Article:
Graduation is coming up and I’m feeling pretty scared about standing in front of the whole school to get my diploma. I’m pretty glad high school is over though because it is hard. My grades got bad at first because it was really hard to concentrate with all that noise in the class. The teachers made us sit in groups, work on group projects, and sometimes do presentations. That really freaked me out. I used to get in trouble for taking breaks when class stressed me out and being late after avoiding the busy hallways. Gym class was the worst. Not only did I have to play sports on a team I couldn’t even play as good as the other guys. That is why I got super mad at my mom for insisting I try out for the basketball team. She said ‘all boys love sports’ but I told her that is not true and that she couldn’t force me to join things that I wasn’t interested in. After that I started coming home late from school and telling her I was hanging with friends so she wouldn’t worry as much about me making friends. My computer teacher used to let me stay in the computer lab until 4 o’clock. He showed me how to sign up for facebook and suggested I add people from my class. I didn’t know that they would accept me as a friend but they did and that is how I started talking to a girl. We talked a lot on MSN and facebook messages. I asked her out on a romantic date but she said that no one goes out on romantic dates in high school you are just boyfriend and girlfriend. I don’t know how to be boyfriend and girlfriend so we just stay friends mostly over the internet until I figure it out. My mom tried to tell me what to do but she was the one who told me about romantic dates so I’m not listening to her anymore. My mom still asks about that girl but we are just friends mostly on MSN. Chatting with friends online is a lot easier than at school because it is just typing words and I don’t have to figure out if they are joking. When my friends are joking they add smiles and winks and stuff and that makes it easy for me to know.
My grades got better in the past few semesters. My mom is really happy. She says she always knows I am smart it’s just a different way than other people. Now I get to pick most of my classes so of course I pick the best ones. The principal and teachers know me so they let the lateness and the breaks slide as long as I don’t take too long. My computer teacher says I could go to university so I asked my mom if I could. She wants me to go and live on campus somewhere not too far but I might look into distance education if I can find one that is for computers. Living in a different city and house doesn’t sound like fun at all. My teacher helped me apply for some grants for aspie students like me so I can get some money and my parents don’t have to pay for everything because he says it is expensive. Hopefully I can do classes from home but I have to check. I didn’t know that school had fun stuff not just hard stuff. I wonder how many aspies know they can go to university.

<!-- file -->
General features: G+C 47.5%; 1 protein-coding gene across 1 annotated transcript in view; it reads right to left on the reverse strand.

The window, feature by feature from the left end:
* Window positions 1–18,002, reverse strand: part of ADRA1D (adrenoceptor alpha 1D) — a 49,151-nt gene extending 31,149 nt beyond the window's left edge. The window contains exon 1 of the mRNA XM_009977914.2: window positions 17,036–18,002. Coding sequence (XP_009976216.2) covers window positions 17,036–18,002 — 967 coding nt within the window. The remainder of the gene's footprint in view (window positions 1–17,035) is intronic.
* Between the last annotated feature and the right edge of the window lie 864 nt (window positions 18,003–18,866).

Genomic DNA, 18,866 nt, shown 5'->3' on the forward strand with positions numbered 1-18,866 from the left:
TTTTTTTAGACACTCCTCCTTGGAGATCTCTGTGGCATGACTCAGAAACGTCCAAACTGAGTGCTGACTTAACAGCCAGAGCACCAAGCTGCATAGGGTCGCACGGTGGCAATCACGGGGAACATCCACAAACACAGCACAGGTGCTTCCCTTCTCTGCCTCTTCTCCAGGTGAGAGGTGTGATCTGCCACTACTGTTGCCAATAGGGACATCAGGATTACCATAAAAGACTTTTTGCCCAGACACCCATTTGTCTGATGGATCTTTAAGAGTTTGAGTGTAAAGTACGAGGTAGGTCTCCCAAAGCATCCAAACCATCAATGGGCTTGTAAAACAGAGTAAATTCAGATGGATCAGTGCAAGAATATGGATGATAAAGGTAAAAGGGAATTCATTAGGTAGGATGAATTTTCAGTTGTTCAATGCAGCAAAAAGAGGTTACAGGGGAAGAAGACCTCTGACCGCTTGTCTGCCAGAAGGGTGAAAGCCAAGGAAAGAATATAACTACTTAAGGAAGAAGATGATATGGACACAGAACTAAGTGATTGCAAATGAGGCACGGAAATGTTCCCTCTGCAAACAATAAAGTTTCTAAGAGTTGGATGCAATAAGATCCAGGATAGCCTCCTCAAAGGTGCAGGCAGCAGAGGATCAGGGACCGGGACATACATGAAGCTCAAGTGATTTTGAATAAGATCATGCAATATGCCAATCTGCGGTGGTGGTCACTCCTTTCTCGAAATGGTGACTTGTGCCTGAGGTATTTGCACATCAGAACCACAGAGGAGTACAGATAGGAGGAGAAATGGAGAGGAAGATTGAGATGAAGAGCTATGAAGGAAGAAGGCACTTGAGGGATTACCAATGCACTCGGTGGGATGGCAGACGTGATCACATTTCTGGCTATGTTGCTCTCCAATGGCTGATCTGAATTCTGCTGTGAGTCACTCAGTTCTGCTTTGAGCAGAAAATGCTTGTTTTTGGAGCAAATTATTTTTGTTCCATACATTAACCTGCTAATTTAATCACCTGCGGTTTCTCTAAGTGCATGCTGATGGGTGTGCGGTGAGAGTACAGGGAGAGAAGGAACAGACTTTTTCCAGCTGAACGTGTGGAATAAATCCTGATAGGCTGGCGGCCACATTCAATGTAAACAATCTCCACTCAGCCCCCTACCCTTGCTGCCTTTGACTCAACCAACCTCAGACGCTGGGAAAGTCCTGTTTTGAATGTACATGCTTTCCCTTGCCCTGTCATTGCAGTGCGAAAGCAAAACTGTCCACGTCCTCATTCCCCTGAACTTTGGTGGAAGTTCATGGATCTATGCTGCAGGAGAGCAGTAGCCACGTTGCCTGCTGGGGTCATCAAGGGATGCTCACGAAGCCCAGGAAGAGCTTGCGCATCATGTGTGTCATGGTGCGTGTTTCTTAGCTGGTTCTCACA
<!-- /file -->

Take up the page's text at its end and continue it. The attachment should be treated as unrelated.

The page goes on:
Life in High School

I wanted to write more about my academic experience in high school. At school I still have an IEP. All throughout school my Mom has always gone to the IEP meetings to help ensure I get all the services I can. Now that I am 16 I get to have input into the IEP.

As part of my IEP I get to go to special classes and learn how to do things for myself like laundry, washing dishes and balancing a cheque book. The school is also helping me to figure out post-secondary education. Since I love electronics and wiring they are helping me get into computer classes. I also get together with other aspie teens from other schools and we do group outings. As part of my IEP I also get to work on my social skills, some of the other kids at school get to help me with this part. I think this helps them to understand me more and why I am the way I am.

Not only do I get social skills help from school but also from contact Hamilton. This is another government service offering transition supports. I get to attend social groups and receive social stories on things like how to talk to my friends. The social stories help me to know what to say in social settings and what I shouldn’t do or say.

All in all I have had lots of helpful services in my education. My social skills are improving and my peers are becoming more accepting of me.

Here is the website for special education in the school board:

Max Reporting

This is Max reporting. I am now 14 and I have decided to take over this blog from my Mom. I want to let people know what my life is like with Asperger’s Syndrome and Social Anxiety and I want other people with this dual diagnosis to know they are not alone in their struggles and triumphs. This blog is a great way for me to express my feelings and thoughts because I have a hard time saying it face to face.

Now that I am in high school, I feel the other kids looking at me because I might be acting or saying things differently. I am really into electronics and wiring, so I tend to talk a lot about it. I think this puts other kids off because they aren’t interested or don’t understand what I am talking about. So the other kids usually don’t want to talk to me because they know something is “wrong” with me. I wish I knew how to talk to people and make friends, but it is so hard for me to know what to say. This has been a struggle for my entire life! No one is willing to give me a chance because they are all too cool and don’t want to be seen with “the weirdo”.

In high school I have had to adjust to a new routine. It has been hard to adjust to the new schedule and changing classrooms. Now that I am getting used to it I can enjoy my favourite classes which are math, shop class and computer class. I am super smart about electronics and numbers. I love to take things apart and see how they work. In these classes I feel like I belong. I know what I am talking about and I am good at it too.

I hope you enjoyed my first blog adventure. I know I did. Signing off until next time.

Max goes to school

Starting school is a big adjustment for all children, so Max was not alone on this day and milestone. We did all we could do to prepare Max for this new chapter in his life. Deciding to enrol Max into the public school system was a big decision, we as parents had to make. We knew that Max needed help in certain aspects of his life and socializing with peers was at the top of the list. The Mother in me just wanted to protect him and home school him, and avoid added anxiety and awkward moments school would bring, however deep down I knew it was the best thing, yet the hardest thing to do.